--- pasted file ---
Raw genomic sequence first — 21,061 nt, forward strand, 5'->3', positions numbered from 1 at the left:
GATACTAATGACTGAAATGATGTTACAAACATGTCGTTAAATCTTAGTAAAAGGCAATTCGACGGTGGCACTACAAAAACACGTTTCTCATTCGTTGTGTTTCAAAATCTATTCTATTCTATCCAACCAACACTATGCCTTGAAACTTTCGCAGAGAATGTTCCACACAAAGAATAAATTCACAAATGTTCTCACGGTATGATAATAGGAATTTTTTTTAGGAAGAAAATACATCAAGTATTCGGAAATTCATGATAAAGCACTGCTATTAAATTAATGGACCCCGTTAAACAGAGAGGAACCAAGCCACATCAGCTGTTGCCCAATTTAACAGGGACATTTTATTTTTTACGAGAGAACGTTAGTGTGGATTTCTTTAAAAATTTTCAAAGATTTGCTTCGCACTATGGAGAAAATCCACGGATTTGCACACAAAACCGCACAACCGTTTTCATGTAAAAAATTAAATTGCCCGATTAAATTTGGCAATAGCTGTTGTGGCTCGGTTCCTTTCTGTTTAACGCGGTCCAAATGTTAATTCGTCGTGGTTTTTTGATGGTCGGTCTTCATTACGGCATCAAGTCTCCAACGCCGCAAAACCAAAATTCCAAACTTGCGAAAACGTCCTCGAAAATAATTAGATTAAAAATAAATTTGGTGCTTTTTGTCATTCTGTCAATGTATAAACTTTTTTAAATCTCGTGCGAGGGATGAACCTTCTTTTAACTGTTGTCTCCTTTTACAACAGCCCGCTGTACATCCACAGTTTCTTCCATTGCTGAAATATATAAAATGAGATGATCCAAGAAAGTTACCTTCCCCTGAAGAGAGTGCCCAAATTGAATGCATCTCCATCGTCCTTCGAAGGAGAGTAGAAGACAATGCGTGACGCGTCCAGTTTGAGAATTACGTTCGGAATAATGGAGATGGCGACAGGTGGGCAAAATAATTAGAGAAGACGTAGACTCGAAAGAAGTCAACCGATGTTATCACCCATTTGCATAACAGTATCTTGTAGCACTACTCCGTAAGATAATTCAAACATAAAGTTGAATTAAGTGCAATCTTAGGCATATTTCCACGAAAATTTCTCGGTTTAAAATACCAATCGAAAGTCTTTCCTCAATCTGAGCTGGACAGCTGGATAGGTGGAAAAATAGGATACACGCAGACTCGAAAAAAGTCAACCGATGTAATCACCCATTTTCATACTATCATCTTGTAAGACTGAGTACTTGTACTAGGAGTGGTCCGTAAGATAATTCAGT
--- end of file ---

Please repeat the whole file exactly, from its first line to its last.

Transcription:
Raw genomic sequence first — 21,061 nt, forward strand, 5'->3', positions numbered from 1 at the left:
GATACTAATGACTGAAATGATGTTACAAACATGTCGTTAAATCTTAGTAAAAGGCAATTCGACGGTGGCACTACAAAAACACGTTTCTCATTCGTTGTGTTTCAAAATCTATTCTATTCTATCCAACCAACACTATGCCTTGAAACTTTCGCAGAGAATGTTCCACACAAAGAATAAATTCACAAATGTTCTCACGGTATGATAATAGGAATTTTTTTTAGGAAGAAAATACATCAAGTATTCGGAAATTCATGATAAAGCACTGCTATTAAATTAATGGACCCCGTTAAACAGAGAGGAACCAAGCCACATCAGCTGTTGCCCAATTTAACAGGGACATTTTATTTTTTACGAGAGAACGTTAGTGTGGATTTCTTTAAAAATTTTCAAAGATTTGCTTCGCACTATGGAGAAAATCCACGGATTTGCACACAAAACCGCACAACCGTTTTCATGTAAAAAATTAAATTGCCCGATTAAATTTGGCAATAGCTGTTGTGGCTCGGTTCCTTTCTGTTTAACGCGGTCCAAATGTTAATTCGTCGTGGTTTTTTGATGGTCGGTCTTCATTACGGCATCAAGTCTCCAACGCCGCAAAACCAAAATTCCAAACTTGCGAAAACGTCCTCGAAAATAATTAGATTAAAAATAAATTTGGTGCTTTTTGTCATTCTGTCAATGTATAAACTTTTTTAAATCTCGTGCGAGGGATGAACCTTCTTTTAACTGTTGTCTCCTTTTACAACAGCCCGCTGTACATCCACAGTTTCTTCCATTGCTGAAATATATAAAATGAGATGATCCAAGAAAGTTACCTTCCCCTGAAGAGAGTGCCCAAATTGAATGCATCTCCATCGTCCTTCGAAGGAGAGTAGAAGACAATGCGTGACGCGTCCAGTTTGAGAATTACGTTCGGAATAATGGAGATGGCGACAGGTGGGCAAAATAATTAGAGAAGACGTAGACTCGAAAGAAGTCAACCGATGTTATCACCCATTTGCATAACAGTATCTTGTAGCACTACTCCGTAAGATAATTCAAACATAAAGTTGAATTAAGTGCAATCTTAGGCATATTTCCACGAAAATTTCTCGGTTTAAAATACCAATCGAAAGTCTTTCCTCAATCTGAGCTGGACAGCTGGATAGGTGGAAAAATAGGATACACGCAGACTCGAAAAAAGTCAACCGATGTAATCACCCATTTTCATACTATCATCTTGTAAGACTGAGTACTTGTACTAGGAGTGGTCCGTAAGATAATTCAGT